Stars are very important to our planet, as they form the first forms of the solar system. A star is actually an extremely heavy ionized gas consisting largely of hydrogen with some helium and few carbon atoms between. The next closest star to Earth is our Sun. Many other stars can be seen easily from the earth, though none of them are as close to us as the Sun, which is why they appear so far away. All the other stars in the solar system are very cool and very dense, and thus do not form into a large star like the Sun does.
Stars are thought to be mostly formed from the remains of a supernovae, which is a stellar explosion. These explosions happen at the end of a yellow-white star’s life cycle, when it gets very hot and goes supernovae. When a star goes supernova, it becomes a black hole, and that is what creates all the radiation and other effects that we can see around us in the night sky. The other main effect of the supernovae is the creation of X-rays, which are emitted when matter is hit by it. Some stars are very rich in these elements, while others are very depleted. And in between, there are many other processes that can create X-rays, such as the nuclear fusion of hydrogen into helium (which is called a white dwarf), or the stellar wind.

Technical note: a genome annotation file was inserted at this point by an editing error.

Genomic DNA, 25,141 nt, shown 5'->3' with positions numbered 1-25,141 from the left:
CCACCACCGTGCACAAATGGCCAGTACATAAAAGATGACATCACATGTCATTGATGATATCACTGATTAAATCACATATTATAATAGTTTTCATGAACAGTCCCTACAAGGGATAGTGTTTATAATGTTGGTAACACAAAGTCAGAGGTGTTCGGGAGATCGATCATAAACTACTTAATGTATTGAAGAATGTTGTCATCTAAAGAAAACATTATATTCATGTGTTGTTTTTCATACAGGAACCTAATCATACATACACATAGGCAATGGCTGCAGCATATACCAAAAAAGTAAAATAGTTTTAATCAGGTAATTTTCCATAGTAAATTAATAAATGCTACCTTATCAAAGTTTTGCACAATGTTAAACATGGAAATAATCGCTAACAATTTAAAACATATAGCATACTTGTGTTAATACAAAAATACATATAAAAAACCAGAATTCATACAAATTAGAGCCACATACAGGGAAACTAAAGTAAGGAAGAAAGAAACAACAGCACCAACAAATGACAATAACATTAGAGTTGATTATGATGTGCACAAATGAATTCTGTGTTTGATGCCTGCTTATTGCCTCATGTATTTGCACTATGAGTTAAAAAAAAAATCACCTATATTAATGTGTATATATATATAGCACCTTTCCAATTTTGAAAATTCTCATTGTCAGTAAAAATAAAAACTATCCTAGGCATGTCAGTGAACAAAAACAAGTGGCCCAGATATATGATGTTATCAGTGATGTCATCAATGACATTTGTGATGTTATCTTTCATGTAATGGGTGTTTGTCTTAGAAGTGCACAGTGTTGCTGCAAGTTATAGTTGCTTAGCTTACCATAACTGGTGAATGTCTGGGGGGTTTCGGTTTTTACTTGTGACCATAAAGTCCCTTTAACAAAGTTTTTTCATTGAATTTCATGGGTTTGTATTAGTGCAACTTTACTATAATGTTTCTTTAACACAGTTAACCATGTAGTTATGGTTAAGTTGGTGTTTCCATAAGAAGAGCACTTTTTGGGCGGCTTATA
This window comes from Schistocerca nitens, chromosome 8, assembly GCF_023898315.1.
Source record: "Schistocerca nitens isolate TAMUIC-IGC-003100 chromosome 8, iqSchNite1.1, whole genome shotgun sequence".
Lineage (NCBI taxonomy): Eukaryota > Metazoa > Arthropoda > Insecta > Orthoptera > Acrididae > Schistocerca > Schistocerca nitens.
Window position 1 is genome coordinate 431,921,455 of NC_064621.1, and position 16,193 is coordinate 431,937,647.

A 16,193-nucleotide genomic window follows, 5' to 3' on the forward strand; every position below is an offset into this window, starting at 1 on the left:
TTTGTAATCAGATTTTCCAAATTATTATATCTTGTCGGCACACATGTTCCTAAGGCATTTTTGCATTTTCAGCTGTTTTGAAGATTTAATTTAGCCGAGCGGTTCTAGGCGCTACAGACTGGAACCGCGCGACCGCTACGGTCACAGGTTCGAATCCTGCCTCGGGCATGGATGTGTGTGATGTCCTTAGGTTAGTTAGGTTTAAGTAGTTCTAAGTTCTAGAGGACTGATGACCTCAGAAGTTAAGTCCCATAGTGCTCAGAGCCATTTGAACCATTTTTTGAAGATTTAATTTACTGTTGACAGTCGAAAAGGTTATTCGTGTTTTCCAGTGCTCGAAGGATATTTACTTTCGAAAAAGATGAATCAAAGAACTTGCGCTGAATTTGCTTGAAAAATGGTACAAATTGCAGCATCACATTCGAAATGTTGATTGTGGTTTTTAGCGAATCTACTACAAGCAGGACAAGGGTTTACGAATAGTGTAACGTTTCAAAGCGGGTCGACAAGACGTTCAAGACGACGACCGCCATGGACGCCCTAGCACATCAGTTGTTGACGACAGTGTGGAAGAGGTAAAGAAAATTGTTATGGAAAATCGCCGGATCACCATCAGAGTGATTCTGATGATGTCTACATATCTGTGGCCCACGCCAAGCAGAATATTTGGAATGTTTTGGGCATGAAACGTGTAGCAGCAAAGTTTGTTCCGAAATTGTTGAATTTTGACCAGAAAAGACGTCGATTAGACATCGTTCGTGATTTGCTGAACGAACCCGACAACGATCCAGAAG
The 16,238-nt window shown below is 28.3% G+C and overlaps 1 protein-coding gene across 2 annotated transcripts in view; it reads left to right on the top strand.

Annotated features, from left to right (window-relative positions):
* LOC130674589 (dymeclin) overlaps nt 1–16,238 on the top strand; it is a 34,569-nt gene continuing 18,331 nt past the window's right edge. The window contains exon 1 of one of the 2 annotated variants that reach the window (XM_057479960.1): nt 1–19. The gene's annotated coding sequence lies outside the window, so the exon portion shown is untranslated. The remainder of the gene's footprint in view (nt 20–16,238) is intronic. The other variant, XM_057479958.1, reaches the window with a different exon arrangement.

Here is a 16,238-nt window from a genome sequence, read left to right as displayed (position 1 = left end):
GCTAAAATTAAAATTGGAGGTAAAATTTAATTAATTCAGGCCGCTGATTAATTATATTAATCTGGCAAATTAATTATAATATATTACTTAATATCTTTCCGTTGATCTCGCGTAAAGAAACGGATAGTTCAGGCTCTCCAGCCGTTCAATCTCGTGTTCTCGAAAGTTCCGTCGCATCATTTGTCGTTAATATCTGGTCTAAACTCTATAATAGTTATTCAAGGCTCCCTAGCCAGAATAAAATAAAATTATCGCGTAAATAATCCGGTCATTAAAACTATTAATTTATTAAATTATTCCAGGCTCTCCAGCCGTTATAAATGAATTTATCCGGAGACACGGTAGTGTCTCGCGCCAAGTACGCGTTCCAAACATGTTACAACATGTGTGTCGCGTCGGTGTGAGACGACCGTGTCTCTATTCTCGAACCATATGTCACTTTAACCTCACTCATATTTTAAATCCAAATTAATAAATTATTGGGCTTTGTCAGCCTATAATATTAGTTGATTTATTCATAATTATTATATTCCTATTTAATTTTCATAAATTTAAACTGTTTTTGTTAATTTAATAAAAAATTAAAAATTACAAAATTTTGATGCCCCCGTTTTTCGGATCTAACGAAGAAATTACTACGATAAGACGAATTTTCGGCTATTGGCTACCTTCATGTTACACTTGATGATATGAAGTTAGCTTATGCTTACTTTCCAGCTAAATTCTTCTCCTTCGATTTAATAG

All the different types of stars have different properties, and therefore the effects that each type of star has on us depends on what its chemical composition is, how massive it is and where it is located in the skies. There are three basic types of stars in our galaxy, and they are called A-type, B-type and finally K-type. A-type stars have only one primary mass, which is a hydrogen atom, while B-type stars have two electrons (atoms have two separate personalities). They also share a common element with an asteroid called Halley’s comet. And the last main sequence phase of stars is K-type, which is made up of only an electron (and no other elements).